The “Ocean,” or “Eastern” nation, fights for the individual. It doesn’t believe in boundaries or categorization. It doesn’t believe in grinding and burning one’s life away in a box for a machine. It seeks opportunity and fights for it, usually at great material risk. Money is a minor concern to those on Ocean; meaning is what matters to them. Any activity that doesn’t reap fulfillment or personal satisfaction is wasteful and pointless. Instead of seeking to collect, the Ocean seeks to prune. It asks, “What can I do without? Where can I simplify, reduce my encumbrance? What shall I release, and what shall I nurture?” The Ocean does not trust in artificial structures built to corral large groups. It takes pride in refusal.

Most profoundly, the Ocean-dweller accepts the possibility that there is no “real” answer, no promise to be kept at the end of life. It clings to nothing, and fluctuates at all times. It knows that humanity and all its creations are finite, and that life is a cycle of birth and destruction. It does not need the opinions of culture as they relate to “lasting” or “enduring” value. The “why” of the universe may never be revealed, so the Ocean-dweller simply hunts for occupation and joy wherever it might occur.

This mode of thought sounds pleasant and idealistic, even heavenly, but the rub is that it demands immense, unshakeable courage. The Shore-dweller dismisses the Ocean-dweller as a loser, a looney, a whack-job…unless he or she makes a lot of money.

The root of my anxiety lies in the conflict between these two ideologies. I’m sure that a philosophy major would tell me that I’m not making any revelations here. I’m sure that I’m just inadvertently repeating the positions of Nietzsche or Heidegger or Plato or some such person. Still, while I’m sure that studying the works of these gentlemen would improve my articulation, I also think that I’d do better to develop my own ideas, basing them on my own personal experience.

Focus! Focus!

This last week has brought some interesting possibilities. Some I rejected, and some I’m still wondering about.

The doctor I saw last week suggested that I might have Attention Deficit Hyperactive Disorder. I’d never considered this before. I know that I was a hyper kid, with lots of nervous energy, but I figured that I wasn’t much different from any of the other kids I grew up with. Kids are hyper, right?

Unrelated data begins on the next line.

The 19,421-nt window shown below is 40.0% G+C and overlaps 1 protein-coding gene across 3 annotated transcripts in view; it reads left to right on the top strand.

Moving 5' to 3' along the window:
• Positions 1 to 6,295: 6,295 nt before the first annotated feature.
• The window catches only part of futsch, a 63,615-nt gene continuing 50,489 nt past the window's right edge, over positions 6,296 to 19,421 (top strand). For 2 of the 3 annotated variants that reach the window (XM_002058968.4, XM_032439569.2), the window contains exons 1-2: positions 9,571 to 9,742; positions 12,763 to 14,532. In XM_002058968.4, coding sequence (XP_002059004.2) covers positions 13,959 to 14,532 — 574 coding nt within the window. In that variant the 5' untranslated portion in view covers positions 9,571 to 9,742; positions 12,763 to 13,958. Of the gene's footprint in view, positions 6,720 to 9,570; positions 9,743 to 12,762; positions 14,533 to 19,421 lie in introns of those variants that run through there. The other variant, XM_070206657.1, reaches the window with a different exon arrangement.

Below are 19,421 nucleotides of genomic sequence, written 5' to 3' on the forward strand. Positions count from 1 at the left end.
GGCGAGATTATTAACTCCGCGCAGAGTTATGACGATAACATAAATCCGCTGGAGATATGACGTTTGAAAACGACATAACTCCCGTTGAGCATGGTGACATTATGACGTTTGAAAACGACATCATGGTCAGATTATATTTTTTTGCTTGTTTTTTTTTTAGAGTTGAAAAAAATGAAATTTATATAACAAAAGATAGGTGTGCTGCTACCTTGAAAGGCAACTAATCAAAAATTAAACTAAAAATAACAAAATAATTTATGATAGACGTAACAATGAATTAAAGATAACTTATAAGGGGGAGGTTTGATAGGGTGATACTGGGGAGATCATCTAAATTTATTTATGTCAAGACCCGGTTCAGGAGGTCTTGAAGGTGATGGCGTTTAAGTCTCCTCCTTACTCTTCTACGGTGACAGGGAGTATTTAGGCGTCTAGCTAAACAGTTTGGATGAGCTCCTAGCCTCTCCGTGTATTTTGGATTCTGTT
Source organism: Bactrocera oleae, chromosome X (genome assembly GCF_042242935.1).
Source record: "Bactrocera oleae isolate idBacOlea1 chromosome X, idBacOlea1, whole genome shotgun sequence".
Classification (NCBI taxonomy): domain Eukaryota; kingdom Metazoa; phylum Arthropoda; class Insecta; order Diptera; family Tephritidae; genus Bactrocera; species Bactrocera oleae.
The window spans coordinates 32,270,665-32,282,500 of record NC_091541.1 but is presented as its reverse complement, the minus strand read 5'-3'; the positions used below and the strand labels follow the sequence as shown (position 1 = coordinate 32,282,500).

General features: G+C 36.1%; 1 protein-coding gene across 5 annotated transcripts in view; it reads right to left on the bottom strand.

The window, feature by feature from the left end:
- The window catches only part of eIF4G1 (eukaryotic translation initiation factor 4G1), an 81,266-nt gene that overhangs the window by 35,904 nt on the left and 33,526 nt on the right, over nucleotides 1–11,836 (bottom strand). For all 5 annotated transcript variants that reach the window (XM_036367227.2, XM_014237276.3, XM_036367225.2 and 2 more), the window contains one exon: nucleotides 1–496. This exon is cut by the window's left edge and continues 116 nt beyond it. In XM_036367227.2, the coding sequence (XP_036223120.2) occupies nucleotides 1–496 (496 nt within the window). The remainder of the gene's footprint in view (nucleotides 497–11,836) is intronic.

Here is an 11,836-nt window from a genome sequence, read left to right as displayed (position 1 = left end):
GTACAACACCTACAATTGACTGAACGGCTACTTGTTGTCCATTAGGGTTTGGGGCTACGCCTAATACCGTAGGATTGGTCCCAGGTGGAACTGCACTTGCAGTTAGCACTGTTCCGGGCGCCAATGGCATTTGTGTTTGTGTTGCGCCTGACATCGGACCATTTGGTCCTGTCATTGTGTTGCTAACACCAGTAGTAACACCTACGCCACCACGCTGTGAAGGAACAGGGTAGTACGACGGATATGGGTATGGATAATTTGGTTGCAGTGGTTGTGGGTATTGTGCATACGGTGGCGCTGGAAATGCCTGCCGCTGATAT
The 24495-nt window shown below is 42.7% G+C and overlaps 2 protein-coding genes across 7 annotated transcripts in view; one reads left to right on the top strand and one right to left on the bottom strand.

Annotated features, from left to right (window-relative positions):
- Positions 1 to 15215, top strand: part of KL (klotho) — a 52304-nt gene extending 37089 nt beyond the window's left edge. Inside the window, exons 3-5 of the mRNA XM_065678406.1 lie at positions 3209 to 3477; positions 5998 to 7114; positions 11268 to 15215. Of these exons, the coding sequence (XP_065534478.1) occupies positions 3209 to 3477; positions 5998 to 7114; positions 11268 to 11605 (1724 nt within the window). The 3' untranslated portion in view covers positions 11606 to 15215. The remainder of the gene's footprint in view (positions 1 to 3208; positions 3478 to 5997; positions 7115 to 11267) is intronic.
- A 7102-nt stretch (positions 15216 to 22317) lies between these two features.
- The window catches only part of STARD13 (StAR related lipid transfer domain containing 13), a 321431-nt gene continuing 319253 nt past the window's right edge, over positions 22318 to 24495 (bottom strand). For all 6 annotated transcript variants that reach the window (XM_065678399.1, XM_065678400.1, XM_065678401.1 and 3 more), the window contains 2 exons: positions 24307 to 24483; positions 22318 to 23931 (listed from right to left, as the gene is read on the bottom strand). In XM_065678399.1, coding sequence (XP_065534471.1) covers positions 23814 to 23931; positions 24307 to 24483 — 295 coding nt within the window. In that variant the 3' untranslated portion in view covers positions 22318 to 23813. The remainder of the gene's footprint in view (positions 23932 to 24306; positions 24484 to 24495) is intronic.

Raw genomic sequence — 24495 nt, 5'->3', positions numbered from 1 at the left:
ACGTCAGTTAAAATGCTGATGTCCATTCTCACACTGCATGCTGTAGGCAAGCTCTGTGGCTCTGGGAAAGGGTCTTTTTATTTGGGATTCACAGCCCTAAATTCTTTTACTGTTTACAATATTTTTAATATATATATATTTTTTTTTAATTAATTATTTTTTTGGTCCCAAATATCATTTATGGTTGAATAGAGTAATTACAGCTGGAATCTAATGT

I know I was bored in junior high school. I was allowed to skip a grade because of this, and I adapted pretty well. I still didn’t enjoy school very much, though. I was always frustrated, and had difficulty finding things that had real meaning to me. I can’t remember a single lesson from biology or physics. There are some golden moments from English/Literature and Fine Arts, but not a whole lot of practical knowledge.

Lately I’ve found it extraordinarily difficult to focus on anything. I’ve been miserable and frustrated, and most nights I’ve been opening Flash to work on my latest cartoon, only to stare at it. Things reached a head on Tuesday, when I had a panic attack and couldn’t hold out at a job that I started. I’m hurting for cash, and I’m trying my best to get my life going again, but there’s this thing in my head that keeps holding me back. It assesses my situation, calculates, comes to a conclusion, and then screams, “Get the hell out of there!” until I finally break down and comply. I’m so ashamed, that I usually hide out, away from everyone, until I gather the courage I need to tell my family.

Medicines have been my companions for nearly twenty years. I’ve tried several different brands. Wellbutrin worked for a while, but then the panic attacks hit me again when I realized I was taking classes I didn’t care about, and didn’t want to waste time in. I didn’t know the alternative, though, and that terrified me.